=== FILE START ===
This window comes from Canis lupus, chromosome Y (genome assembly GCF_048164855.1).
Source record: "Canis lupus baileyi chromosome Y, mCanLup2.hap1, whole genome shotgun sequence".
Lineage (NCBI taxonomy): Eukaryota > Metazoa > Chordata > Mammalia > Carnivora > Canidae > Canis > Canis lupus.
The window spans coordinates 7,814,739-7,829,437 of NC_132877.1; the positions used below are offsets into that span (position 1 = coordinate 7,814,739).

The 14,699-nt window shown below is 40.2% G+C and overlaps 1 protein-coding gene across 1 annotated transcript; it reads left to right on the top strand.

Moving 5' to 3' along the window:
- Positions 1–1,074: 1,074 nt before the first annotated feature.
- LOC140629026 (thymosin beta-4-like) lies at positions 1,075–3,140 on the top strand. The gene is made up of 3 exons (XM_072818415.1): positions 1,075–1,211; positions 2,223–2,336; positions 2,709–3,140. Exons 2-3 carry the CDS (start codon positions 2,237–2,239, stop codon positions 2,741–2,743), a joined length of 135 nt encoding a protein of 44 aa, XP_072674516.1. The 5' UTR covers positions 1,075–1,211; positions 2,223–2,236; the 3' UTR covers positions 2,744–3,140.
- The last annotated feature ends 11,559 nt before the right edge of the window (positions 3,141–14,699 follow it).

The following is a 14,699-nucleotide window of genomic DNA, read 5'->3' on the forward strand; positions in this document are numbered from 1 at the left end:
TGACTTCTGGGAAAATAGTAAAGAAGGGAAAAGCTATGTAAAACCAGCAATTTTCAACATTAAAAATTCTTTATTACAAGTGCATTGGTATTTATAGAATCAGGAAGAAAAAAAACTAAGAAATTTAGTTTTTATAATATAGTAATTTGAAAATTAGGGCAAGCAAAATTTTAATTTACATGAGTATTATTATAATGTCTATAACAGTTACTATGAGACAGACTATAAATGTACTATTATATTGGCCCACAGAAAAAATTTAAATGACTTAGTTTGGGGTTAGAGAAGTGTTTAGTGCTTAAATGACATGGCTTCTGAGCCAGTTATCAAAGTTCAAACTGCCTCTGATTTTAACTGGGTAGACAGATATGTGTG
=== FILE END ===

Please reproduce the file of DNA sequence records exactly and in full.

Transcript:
This window comes from Canis lupus, chromosome Y (genome assembly GCF_048164855.1).
Source record: "Canis lupus baileyi chromosome Y, mCanLup2.hap1, whole genome shotgun sequence".
Lineage (NCBI taxonomy): Eukaryota > Metazoa > Chordata > Mammalia > Carnivora > Canidae > Canis > Canis lupus.
The window spans coordinates 7,814,739-7,829,437 of NC_132877.1; the positions used below are offsets into that span (position 1 = coordinate 7,814,739).

The 14,699-nt window shown below is 40.2% G+C and overlaps 1 protein-coding gene across 1 annotated transcript; it reads left to right on the top strand.

Moving 5' to 3' along the window:
- Positions 1–1,074: 1,074 nt before the first annotated feature.
- LOC140629026 (thymosin beta-4-like) lies at positions 1,075–3,140 on the top strand. The gene is made up of 3 exons (XM_072818415.1): positions 1,075–1,211; positions 2,223–2,336; positions 2,709–3,140. Exons 2-3 carry the CDS (start codon positions 2,237–2,239, stop codon positions 2,741–2,743), a joined length of 135 nt encoding a protein of 44 aa, XP_072674516.1. The 5' UTR covers positions 1,075–1,211; positions 2,223–2,236; the 3' UTR covers positions 2,744–3,140.
- The last annotated feature ends 11,559 nt before the right edge of the window (positions 3,141–14,699 follow it).

The following is a 14,699-nucleotide window of genomic DNA, read 5'->3' on the forward strand; positions in this document are numbered from 1 at the left end:
TGACTTCTGGGAAAATAGTAAAGAAGGGAAAAGCTATGTAAAACCAGCAATTTTCAACATTAAAAATTCTTTATTACAAGTGCATTGGTATTTATAGAATCAGGAAGAAAAAAAACTAAGAAATTTAGTTTTTATAATATAGTAATTTGAAAATTAGGGCAAGCAAAATTTTAATTTACATGAGTATTATTATAATGTCTATAACAGTTACTATGAGACAGACTATAAATGTACTATTATATTGGCCCACAGAAAAAATTTAAATGACTTAGTTTGGGGTTAGAGAAGTGTTTAGTGCTTAAATGACATGGCTTCTGAGCCAGTTATCAAAGTTCAAACTGCCTCTGATTTTAACTGGGTAGACAGATATGTGTG